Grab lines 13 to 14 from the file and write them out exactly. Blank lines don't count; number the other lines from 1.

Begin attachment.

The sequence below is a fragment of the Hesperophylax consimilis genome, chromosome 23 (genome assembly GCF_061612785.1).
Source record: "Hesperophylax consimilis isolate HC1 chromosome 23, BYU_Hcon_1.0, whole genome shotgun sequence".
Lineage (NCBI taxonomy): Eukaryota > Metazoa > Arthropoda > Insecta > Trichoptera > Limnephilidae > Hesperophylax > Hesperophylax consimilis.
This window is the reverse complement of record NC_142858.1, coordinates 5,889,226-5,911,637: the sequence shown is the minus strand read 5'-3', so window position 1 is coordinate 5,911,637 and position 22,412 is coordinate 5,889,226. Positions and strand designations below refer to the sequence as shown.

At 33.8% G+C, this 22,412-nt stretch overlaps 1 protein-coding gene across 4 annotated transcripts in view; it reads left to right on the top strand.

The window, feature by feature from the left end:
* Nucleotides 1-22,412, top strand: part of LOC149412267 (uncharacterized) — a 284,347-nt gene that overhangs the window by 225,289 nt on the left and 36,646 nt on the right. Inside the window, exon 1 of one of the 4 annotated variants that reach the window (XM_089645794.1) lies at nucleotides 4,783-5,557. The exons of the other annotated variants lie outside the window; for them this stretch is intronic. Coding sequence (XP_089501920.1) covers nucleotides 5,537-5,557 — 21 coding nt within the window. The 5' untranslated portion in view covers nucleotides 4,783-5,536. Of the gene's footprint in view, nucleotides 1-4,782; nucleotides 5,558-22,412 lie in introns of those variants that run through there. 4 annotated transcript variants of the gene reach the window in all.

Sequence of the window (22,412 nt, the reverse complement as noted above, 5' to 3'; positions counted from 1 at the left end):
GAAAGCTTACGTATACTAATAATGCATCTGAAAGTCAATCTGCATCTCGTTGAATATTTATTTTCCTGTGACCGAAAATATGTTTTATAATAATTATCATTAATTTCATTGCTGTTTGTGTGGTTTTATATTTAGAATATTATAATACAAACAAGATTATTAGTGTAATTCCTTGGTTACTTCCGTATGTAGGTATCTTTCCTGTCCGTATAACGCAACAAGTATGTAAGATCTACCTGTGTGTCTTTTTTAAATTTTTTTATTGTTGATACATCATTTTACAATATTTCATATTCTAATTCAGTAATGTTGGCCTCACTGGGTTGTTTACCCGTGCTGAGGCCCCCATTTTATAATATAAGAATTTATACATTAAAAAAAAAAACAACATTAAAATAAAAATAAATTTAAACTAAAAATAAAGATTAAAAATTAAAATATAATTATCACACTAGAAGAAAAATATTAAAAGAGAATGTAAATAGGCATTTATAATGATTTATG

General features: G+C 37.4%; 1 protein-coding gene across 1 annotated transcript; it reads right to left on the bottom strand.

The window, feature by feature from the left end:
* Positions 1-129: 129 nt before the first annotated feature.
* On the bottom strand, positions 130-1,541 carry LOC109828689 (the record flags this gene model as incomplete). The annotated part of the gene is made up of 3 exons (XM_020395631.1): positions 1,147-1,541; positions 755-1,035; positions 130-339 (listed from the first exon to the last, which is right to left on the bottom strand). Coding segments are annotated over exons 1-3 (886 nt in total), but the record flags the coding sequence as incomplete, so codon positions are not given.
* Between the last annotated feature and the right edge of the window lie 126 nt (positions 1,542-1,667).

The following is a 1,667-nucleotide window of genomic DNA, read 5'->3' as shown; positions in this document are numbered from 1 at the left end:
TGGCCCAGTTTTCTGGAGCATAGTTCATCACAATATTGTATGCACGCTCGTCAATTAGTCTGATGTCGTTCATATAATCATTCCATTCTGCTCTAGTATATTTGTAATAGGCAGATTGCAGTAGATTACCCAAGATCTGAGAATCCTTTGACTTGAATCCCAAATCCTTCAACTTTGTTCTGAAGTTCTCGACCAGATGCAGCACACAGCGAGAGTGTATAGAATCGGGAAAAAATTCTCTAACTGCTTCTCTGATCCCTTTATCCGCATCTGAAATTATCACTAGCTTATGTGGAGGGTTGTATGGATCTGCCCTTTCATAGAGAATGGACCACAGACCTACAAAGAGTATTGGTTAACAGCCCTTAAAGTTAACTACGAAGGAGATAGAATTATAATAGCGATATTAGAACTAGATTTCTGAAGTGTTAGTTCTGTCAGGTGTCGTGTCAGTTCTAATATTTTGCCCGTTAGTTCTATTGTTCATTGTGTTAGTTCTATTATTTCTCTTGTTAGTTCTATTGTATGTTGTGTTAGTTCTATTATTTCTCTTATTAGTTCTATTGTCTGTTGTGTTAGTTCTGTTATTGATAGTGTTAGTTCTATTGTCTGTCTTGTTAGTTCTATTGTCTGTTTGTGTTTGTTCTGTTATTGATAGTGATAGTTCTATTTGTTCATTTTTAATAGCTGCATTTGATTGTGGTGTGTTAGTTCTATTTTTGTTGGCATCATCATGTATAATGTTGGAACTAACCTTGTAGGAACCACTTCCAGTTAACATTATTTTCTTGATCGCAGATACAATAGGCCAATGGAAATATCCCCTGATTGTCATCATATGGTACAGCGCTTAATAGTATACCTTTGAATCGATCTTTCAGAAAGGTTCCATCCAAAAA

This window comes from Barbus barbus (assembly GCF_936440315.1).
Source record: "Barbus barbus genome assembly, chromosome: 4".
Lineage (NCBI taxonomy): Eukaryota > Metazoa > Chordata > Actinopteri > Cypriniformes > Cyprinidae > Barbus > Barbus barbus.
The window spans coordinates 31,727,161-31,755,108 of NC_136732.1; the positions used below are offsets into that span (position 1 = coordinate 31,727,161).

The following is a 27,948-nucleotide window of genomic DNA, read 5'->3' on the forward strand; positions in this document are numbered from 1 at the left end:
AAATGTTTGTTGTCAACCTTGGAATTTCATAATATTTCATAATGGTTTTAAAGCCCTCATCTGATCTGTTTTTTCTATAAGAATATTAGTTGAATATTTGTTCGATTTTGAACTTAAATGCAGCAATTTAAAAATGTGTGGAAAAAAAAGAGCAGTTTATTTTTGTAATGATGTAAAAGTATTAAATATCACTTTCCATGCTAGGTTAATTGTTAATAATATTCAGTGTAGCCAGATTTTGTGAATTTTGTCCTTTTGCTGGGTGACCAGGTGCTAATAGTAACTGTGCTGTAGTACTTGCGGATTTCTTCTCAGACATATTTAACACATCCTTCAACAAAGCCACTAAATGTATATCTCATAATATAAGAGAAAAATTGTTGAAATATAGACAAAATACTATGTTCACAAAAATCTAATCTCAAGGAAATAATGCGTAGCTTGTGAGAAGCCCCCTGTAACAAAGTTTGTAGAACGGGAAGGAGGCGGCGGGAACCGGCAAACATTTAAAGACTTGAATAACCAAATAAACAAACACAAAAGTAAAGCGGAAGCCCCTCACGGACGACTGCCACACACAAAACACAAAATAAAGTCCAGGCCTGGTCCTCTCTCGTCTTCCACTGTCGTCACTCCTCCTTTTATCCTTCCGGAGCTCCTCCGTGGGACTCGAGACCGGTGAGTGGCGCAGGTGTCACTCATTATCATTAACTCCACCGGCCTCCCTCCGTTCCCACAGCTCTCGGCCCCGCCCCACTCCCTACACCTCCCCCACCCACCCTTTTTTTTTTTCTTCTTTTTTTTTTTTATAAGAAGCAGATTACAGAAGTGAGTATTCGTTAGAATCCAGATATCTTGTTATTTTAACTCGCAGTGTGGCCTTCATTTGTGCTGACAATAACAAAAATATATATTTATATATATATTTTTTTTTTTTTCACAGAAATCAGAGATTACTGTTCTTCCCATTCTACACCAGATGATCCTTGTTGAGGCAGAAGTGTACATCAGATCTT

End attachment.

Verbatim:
* On the bottom strand, positions 130-1,541 carry LOC109828689 (the record flags this gene model as incomplete). The annotated part of the gene is made up of 3 exons (XM_020395631.1): positions 1,147-1,541; positions 755-1,035; positions 130-339 (listed from the first exon to the last, which is right to left on the bottom strand). Coding segments are annotated over exons 1-3 (886 nt in total), but the record flags the coding sequence as incomplete, so codon positions are not given.
* Between the last annotated feature and the right edge of the window lie 126 nt (positions 1,542-1,667).